Eva Morava-Kozicz, MD, PhD of the Mayo Clinic in Rochester, MN shares some tips for a rare disease group to be part of the Rare Diseases Clinical Research Network (RDCRN), which is funded by the National Institutes of Health (NIH) and led by the National Center for Advancing Translational Sciences (NCATS) through its Division of Rare Diseases Research Innovation (DRDRI). 

Dr. Morava-Kozicz is part of the Frontiers in Congenital Disorders of Glycosylation Consortium (FCDGC) that is part of RDCRN.  The consortium provides a template for clinical researchers to share information more efficiently about congenital disorders of glycosylation (CDG). 

CDG are rare genetic disorders that impact glycosylation, a natural process in which sugar molecules are attached to proteins (glycoproteins) or lipids (glycolipids) that are involved in numerous functions throughout the body. Disruption of that process can have multiple and variable symptoms. Early symptoms can be noticeable at birth or in the first few months of life but it usually takes several months before they are often diagnosed. At present, there are no treatments to address the various pathophysiologies of CDG and a RDCRN consortium has profoundly improved how the clinical researchers are able to share information. According to Dr. Morava-Kozicz, setting up a registry and natural history study was helpful in establishing their RDCRN consortium.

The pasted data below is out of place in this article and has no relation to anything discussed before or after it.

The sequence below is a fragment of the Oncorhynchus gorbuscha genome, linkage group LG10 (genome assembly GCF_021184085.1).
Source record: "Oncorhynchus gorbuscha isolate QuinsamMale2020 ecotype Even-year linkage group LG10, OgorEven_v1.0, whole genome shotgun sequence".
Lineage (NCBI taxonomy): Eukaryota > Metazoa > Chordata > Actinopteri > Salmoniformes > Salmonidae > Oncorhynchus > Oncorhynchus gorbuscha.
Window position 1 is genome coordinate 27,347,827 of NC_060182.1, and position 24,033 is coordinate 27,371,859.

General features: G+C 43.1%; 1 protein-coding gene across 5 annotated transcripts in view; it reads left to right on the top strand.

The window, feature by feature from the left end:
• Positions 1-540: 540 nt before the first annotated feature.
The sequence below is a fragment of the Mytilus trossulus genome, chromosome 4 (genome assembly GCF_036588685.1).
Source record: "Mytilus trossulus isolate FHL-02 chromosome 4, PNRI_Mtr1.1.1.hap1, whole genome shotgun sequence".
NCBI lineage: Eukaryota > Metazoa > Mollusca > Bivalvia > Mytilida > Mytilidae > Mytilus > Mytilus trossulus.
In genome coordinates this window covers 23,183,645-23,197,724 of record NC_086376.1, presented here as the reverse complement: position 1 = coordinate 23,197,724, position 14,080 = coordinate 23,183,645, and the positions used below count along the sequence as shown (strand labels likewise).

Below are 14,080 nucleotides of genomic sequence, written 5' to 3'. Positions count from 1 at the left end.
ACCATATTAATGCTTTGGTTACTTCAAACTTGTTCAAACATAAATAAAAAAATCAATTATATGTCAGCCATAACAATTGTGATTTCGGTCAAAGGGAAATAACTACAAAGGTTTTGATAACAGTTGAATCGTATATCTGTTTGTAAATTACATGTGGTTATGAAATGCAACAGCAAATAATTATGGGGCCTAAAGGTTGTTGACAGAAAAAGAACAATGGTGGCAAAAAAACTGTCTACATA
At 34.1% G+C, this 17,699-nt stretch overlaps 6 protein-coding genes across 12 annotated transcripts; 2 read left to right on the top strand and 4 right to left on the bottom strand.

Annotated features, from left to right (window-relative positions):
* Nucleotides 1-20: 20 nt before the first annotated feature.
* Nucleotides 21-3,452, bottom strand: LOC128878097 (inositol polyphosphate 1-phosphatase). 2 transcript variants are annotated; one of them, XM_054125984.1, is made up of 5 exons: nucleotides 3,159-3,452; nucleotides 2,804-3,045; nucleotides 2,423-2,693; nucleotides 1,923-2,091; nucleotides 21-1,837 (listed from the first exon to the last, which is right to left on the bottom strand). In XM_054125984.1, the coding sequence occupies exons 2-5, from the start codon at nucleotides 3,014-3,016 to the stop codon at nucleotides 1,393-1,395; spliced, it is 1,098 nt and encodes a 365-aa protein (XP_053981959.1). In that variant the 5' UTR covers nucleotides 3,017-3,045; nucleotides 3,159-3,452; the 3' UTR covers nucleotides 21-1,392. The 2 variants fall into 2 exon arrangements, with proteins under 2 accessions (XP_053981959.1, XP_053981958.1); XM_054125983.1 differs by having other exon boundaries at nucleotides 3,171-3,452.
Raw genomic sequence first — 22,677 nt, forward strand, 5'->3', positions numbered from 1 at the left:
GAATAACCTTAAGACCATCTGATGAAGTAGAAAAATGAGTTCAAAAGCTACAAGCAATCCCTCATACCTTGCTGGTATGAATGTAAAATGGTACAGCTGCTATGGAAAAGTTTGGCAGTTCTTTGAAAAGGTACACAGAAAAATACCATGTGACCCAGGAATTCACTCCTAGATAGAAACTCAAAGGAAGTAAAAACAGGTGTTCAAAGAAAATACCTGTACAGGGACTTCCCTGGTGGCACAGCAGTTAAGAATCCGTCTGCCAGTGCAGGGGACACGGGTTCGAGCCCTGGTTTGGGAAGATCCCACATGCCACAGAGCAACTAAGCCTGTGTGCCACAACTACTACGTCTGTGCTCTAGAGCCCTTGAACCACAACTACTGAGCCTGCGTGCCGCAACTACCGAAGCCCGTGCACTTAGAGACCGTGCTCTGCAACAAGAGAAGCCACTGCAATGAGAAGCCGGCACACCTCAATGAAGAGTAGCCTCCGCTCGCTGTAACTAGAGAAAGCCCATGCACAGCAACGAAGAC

To learn more about FDCGC, visit fcdgc.rarediseasesnetwork.org/.

To learn more about RDCRN, visit www.rarediseasesnetwork.org/.

To see more interviews with RDCRN Consortium researchers, visit checkrare.com/rare-diseases-clinical-research-network/